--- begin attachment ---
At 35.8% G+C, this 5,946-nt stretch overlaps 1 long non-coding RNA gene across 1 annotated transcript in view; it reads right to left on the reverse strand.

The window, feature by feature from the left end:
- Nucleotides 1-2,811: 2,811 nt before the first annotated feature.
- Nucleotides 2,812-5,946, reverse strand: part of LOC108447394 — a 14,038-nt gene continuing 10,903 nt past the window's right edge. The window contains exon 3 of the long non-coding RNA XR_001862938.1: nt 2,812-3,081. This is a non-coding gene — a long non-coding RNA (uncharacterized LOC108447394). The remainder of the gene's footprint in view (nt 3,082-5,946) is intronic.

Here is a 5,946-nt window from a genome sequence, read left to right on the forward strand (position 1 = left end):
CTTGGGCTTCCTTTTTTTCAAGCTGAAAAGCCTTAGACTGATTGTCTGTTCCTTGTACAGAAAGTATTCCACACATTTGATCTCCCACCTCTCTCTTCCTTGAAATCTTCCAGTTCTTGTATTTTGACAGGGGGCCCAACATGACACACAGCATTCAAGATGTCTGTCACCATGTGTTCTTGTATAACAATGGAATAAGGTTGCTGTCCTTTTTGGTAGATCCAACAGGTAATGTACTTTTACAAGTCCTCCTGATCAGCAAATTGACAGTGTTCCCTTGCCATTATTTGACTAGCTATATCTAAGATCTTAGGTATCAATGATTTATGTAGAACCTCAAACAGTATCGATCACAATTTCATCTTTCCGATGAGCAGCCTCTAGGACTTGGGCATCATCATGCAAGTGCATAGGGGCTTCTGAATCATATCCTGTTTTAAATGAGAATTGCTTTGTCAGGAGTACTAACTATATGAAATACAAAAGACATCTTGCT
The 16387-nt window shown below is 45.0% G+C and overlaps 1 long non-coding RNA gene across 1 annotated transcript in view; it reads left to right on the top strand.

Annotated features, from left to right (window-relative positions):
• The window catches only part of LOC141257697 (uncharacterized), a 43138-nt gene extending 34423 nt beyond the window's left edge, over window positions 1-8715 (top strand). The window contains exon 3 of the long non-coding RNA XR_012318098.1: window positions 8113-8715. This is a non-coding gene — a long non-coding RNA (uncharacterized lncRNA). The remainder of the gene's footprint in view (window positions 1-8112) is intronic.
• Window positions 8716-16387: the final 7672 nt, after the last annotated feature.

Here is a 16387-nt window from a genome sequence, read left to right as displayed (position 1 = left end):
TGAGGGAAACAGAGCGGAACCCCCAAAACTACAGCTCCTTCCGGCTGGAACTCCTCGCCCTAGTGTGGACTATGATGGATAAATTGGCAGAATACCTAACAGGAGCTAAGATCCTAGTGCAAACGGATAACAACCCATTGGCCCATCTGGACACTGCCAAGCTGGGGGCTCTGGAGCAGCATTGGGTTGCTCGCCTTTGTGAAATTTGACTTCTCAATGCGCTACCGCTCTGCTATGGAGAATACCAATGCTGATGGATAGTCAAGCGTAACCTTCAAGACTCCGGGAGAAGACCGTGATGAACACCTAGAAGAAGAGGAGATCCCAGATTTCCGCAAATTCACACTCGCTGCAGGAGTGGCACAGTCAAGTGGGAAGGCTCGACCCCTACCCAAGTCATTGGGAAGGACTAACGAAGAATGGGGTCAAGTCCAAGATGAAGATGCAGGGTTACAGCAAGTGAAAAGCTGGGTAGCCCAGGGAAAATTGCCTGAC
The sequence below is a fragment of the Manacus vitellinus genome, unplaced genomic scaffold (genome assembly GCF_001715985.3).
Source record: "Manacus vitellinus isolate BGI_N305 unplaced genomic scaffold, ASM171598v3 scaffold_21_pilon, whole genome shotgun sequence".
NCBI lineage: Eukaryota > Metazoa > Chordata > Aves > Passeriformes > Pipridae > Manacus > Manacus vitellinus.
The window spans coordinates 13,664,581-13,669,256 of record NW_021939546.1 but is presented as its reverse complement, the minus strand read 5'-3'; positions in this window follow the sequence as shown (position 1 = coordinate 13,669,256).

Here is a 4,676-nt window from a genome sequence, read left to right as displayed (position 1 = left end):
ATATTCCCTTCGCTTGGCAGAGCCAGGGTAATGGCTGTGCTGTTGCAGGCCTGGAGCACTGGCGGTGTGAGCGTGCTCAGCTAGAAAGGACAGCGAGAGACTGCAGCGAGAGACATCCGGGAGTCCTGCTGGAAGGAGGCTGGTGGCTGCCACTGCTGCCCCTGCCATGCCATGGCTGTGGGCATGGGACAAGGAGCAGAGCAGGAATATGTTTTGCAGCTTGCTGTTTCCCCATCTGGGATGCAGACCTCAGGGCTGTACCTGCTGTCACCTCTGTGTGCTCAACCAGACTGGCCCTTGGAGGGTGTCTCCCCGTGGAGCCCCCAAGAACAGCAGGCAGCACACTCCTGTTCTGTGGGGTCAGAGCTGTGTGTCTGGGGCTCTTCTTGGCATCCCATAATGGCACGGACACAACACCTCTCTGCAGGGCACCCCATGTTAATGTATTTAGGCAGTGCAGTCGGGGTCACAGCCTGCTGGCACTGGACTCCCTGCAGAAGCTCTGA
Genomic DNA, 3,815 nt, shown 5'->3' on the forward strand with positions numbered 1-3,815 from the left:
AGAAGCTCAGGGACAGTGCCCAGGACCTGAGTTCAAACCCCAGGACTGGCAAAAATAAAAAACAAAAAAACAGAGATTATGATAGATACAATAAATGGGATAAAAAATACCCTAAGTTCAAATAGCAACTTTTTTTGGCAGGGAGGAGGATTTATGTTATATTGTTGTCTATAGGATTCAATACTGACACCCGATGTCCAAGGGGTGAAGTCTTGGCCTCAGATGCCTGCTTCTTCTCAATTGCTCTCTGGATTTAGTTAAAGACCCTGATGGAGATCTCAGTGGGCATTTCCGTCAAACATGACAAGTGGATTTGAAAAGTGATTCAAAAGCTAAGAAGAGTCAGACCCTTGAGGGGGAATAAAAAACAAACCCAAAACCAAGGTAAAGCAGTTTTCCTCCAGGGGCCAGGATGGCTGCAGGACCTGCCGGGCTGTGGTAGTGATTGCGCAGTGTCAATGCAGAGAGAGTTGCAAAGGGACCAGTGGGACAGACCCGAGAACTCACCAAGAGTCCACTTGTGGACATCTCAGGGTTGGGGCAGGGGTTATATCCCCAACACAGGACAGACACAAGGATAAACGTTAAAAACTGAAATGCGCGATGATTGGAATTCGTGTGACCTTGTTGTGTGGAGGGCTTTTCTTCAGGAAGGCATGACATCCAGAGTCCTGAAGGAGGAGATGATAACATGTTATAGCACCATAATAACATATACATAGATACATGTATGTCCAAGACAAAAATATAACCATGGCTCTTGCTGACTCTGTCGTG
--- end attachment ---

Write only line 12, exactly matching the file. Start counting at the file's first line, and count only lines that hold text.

TGAGGGAAACAGAGCGGAACCCCCAAAACTACAGCTCCTTCCGGCTGGAACTCCTCGCCCTAGTGTGGACTATGATGGATAAATTGGCAGAATACCTAACAGGAGCTAAGATCCTAGTGCAAACGGATAACAACCCATTGGCCCATCTGGACACTGCCAAGCTGGGGGCTCTGGAGCAGCATTGGGTTGCTCGCCTTTGTGAAATTTGACTTCTCAATGCGCTACCGCTCTGCTATGGAGAATACCAATGCTGATGGATAGTCAAGCGTAACCTTCAAGACTCCGGGAGAAGACCGTGATGAACACCTAGAAGAAGAGGAGATCCCAGATTTCCGCAAATTCACACTCGCTGCAGGAGTGGCACAGTCAAGTGGGAAGGCTCGACCCCTACCCAAGTCATTGGGAAGGACTAACGAAGAATGGGGTCAAGTCCAAGATGAAGATGCAGGGTTACAGCAAGTGAAAAGCTGGGTAGCCCAGGGAAAATTGCCTGAC